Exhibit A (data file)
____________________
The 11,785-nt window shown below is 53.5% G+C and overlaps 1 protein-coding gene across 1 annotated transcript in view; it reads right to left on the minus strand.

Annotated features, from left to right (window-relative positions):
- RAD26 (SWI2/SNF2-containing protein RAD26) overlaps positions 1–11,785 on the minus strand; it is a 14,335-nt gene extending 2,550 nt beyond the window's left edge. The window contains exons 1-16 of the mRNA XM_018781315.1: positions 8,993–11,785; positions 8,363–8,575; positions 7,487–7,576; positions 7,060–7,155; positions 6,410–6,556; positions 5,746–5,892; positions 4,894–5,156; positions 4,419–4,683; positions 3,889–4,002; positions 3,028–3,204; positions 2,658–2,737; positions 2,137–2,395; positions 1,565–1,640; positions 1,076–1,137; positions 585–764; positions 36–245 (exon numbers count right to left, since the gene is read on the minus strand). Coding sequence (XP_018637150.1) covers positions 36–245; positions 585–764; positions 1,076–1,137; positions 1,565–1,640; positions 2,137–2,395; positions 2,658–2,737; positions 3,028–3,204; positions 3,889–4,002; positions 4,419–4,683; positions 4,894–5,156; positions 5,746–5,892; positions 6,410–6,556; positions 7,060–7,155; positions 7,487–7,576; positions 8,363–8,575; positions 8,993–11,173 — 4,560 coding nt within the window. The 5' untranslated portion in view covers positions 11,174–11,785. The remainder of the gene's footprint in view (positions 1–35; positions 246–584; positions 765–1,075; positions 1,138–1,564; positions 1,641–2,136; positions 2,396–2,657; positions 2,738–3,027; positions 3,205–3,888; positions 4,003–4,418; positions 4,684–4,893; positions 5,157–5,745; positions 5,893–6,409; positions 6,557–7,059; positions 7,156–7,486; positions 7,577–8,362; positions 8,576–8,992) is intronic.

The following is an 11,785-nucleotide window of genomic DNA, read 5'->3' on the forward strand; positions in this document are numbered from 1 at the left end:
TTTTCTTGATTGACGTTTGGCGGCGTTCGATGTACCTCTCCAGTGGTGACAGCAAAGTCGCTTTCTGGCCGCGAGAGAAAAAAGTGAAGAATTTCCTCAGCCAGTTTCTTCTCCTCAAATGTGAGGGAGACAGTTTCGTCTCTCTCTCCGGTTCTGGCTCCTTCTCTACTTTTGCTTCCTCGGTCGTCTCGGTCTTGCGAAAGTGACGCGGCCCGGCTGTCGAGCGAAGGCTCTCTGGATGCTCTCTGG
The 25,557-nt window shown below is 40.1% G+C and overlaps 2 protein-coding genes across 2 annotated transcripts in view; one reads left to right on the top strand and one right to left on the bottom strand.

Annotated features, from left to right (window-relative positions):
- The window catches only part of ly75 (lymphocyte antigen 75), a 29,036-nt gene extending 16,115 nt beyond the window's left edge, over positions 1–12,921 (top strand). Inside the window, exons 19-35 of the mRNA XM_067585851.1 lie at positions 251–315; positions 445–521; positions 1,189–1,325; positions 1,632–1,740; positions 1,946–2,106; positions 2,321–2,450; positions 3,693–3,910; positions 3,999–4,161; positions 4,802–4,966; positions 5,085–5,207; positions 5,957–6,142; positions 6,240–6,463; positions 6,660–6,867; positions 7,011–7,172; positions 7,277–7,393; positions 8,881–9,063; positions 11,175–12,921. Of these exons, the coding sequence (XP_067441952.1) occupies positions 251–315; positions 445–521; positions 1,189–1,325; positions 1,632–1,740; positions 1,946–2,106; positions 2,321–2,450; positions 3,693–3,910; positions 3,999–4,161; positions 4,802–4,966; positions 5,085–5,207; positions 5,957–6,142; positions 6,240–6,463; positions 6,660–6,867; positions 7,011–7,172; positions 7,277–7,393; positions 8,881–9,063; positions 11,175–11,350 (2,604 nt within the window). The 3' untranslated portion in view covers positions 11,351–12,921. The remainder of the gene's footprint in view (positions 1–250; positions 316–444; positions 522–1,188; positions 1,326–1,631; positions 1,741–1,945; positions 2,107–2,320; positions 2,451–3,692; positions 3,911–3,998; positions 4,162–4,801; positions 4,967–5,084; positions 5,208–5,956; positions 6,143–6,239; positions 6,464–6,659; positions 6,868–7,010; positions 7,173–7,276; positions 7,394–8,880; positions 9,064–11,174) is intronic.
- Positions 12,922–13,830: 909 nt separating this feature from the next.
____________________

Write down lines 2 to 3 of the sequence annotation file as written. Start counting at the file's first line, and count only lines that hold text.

Annotated features, from left to right (window-relative positions):
- RAD26 (SWI2/SNF2-containing protein RAD26) overlaps positions 1–11,785 on the minus strand; it is a 14,335-nt gene extending 2,550 nt beyond the window's left edge. The window contains exons 1-16 of the mRNA XM_018781315.1: positions 8,993–11,785; positions 8,363–8,575; positions 7,487–7,576; positions 7,060–7,155; positions 6,410–6,556; positions 5,746–5,892; positions 4,894–5,156; positions 4,419–4,683; positions 3,889–4,002; positions 3,028–3,204; positions 2,658–2,737; positions 2,137–2,395; positions 1,565–1,640; positions 1,076–1,137; positions 585–764; positions 36–245 (exon numbers count right to left, since the gene is read on the minus strand). Coding sequence (XP_018637150.1) covers positions 36–245; positions 585–764; positions 1,076–1,137; positions 1,565–1,640; positions 2,137–2,395; positions 2,658–2,737; positions 3,028–3,204; positions 3,889–4,002; positions 4,419–4,683; positions 4,894–5,156; positions 5,746–5,892; positions 6,410–6,556; positions 7,060–7,155; positions 7,487–7,576; positions 8,363–8,575; positions 8,993–11,173 — 4,560 coding nt within the window. The 5' untranslated portion in view covers positions 11,174–11,785. The remainder of the gene's footprint in view (positions 1–35; positions 246–584; positions 765–1,075; positions 1,138–1,564; positions 1,641–2,136; positions 2,396–2,657; positions 2,738–3,027; positions 3,205–3,888; positions 4,003–4,418; positions 4,684–4,893; positions 5,157–5,745; positions 5,893–6,409; positions 6,557–7,059; positions 7,156–7,486; positions 7,577–8,362; positions 8,576–8,992) is intronic.